During our last inspection in August 2012 we found medication management needed improvement. On this inspection we saw that suitable systems were still not in place. This meant the required improvements had not been made.

We saw that staff engaged with people in a friendly manner and people told us suitable care and support were provided. Some people including visitors and staff considered there were not always sufficient staff on duty to meet the needs of people using the service.

The home does not have a registered manager in place as required in The Care Quality Commission (Registration) Regulations 2009. We will be contacting the provider about this.

Inspection carried out on 8 August 2012

During a routine inspection

We carried out this inspection to check on the care and welfare of people using this service. We visited Fauld House Nursing Home in order to up date the information we hold and to establish that the needs of people using the service were being met. We also needed to check that the provider had met the compliance action we made in January 2012 regarding the lack of staff available to people using the service during the night.

The visit was unannounced which meant the provider and the staff did not know we were coming. We spoke with nine people using the service, five staff on duty and three visitors whilst we were there, and other staff afterwards on the telephone.

We found that people�s needs were assessed and care and treatment was planned and delivered in line with their individual care plan. The home was warm, clean and well maintained with no malodours. We saw people had the necessary equipment in place to provide a safe environment. Bedrooms were personalised and suitably furnished, and shared rooms offered screening. This meant people�s privacy, dignity and independence were respected.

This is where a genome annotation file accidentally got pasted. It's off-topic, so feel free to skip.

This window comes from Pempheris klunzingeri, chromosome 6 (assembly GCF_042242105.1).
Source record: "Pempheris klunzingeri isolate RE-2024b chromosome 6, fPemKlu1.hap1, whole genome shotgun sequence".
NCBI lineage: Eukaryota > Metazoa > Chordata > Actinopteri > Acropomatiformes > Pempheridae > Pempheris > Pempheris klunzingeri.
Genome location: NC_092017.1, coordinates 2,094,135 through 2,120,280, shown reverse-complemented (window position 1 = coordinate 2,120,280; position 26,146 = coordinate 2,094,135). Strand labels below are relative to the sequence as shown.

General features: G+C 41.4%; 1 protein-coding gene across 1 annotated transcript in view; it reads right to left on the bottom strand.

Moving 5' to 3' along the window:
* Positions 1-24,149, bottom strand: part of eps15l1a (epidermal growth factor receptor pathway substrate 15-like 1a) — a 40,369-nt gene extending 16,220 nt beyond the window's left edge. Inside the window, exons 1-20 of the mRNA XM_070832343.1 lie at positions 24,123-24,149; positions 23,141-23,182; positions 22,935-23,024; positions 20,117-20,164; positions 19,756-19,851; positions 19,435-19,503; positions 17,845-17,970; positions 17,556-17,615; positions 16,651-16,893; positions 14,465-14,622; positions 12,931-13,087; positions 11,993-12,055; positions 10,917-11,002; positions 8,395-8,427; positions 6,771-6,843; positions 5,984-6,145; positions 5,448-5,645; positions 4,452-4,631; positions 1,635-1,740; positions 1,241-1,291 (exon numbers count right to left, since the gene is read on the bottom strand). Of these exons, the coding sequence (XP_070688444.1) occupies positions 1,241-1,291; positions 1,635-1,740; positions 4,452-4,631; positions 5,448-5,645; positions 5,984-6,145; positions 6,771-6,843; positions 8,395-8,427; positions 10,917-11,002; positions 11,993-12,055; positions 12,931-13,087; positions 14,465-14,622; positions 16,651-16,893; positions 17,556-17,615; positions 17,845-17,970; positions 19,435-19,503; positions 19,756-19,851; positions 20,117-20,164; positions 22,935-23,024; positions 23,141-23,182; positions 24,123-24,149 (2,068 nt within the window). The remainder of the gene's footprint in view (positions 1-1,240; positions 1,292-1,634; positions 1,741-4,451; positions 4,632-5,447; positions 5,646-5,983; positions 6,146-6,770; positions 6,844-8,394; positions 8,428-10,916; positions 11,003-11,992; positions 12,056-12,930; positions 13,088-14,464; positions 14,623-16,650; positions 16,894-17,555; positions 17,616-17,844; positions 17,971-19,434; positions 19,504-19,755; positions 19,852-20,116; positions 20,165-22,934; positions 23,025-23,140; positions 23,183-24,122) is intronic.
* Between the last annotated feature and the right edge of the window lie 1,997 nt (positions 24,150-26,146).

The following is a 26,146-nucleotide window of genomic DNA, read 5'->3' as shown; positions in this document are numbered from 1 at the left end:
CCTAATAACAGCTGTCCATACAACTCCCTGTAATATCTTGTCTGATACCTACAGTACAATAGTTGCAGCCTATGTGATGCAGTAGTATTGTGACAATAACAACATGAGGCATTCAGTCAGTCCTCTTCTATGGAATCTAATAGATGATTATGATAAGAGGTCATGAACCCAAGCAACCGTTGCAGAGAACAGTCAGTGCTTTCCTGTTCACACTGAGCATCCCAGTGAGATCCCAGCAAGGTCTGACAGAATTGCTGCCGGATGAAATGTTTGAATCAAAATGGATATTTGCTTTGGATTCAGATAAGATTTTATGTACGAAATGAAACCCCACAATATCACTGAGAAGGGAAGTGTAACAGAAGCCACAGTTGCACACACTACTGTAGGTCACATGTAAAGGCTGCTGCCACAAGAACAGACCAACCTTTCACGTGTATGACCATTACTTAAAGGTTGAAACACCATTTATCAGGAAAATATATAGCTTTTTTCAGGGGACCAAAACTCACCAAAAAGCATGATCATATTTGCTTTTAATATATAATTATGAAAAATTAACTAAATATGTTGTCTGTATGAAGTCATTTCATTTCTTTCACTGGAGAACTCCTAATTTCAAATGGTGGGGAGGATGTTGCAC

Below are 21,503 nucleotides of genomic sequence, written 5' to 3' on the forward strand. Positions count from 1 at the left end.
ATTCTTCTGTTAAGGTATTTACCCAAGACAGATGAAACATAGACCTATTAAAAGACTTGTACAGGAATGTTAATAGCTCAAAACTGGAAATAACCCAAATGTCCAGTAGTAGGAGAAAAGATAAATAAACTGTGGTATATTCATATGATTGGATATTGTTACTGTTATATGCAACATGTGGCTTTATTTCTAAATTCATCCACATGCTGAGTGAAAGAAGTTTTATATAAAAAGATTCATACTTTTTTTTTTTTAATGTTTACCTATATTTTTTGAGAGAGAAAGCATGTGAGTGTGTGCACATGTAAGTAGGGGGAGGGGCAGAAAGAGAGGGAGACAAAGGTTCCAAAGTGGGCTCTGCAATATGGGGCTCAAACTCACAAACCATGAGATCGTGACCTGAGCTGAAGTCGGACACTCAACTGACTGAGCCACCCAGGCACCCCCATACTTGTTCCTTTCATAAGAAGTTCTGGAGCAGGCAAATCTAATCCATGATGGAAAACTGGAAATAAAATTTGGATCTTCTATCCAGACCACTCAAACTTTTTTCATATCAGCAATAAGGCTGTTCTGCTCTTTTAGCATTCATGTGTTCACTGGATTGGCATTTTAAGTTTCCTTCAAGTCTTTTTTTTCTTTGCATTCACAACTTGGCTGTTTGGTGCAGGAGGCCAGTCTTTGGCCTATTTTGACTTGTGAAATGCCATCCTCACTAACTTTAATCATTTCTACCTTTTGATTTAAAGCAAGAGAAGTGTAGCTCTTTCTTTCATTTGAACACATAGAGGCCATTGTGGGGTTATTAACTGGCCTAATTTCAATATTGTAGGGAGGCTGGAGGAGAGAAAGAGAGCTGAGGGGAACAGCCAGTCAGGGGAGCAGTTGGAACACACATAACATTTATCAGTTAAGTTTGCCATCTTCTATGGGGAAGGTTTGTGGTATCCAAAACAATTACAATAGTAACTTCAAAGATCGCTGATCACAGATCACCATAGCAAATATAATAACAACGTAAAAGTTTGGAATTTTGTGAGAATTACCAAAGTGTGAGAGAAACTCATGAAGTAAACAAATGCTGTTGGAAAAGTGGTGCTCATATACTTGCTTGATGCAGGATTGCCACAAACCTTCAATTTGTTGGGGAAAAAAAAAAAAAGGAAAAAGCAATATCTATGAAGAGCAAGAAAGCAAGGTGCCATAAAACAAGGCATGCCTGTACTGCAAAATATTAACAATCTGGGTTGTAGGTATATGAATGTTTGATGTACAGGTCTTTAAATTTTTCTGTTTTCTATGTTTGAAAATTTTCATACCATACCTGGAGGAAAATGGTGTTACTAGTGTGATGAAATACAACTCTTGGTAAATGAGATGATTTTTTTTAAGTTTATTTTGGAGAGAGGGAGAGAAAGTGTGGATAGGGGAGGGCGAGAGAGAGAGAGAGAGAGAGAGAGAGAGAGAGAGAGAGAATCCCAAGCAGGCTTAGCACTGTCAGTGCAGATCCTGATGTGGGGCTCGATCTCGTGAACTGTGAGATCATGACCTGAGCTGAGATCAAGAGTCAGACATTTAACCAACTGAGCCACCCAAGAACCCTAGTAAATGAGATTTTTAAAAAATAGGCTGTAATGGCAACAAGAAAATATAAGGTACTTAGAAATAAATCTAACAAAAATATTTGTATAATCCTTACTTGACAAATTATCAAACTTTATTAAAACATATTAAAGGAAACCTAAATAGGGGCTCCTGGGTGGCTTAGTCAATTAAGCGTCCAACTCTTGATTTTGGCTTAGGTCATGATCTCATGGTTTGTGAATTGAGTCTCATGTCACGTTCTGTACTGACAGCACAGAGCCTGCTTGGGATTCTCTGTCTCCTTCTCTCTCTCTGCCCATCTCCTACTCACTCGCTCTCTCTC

People spoke well of the home, one person told us, �The staff are polite and ask me what I would like, I don�t feel on my own which is nice.� �Another person using the service said, �The staff are so willing; there is nothing here to worry about.�

Everyone we spoke with told us that staff were helpful and kind. We heard staff speak respectfully and it was clear from our observations that people reacted positively when the staff engaged with them. We observed staff providing support and saw people were treated with respect. Personal care issues were discussed sensitively and discreetly. We saw the staff listened to people and did not rush them.

We looked at the recruitment procedures for staff and found that suitable systems were in place to protect people using the service.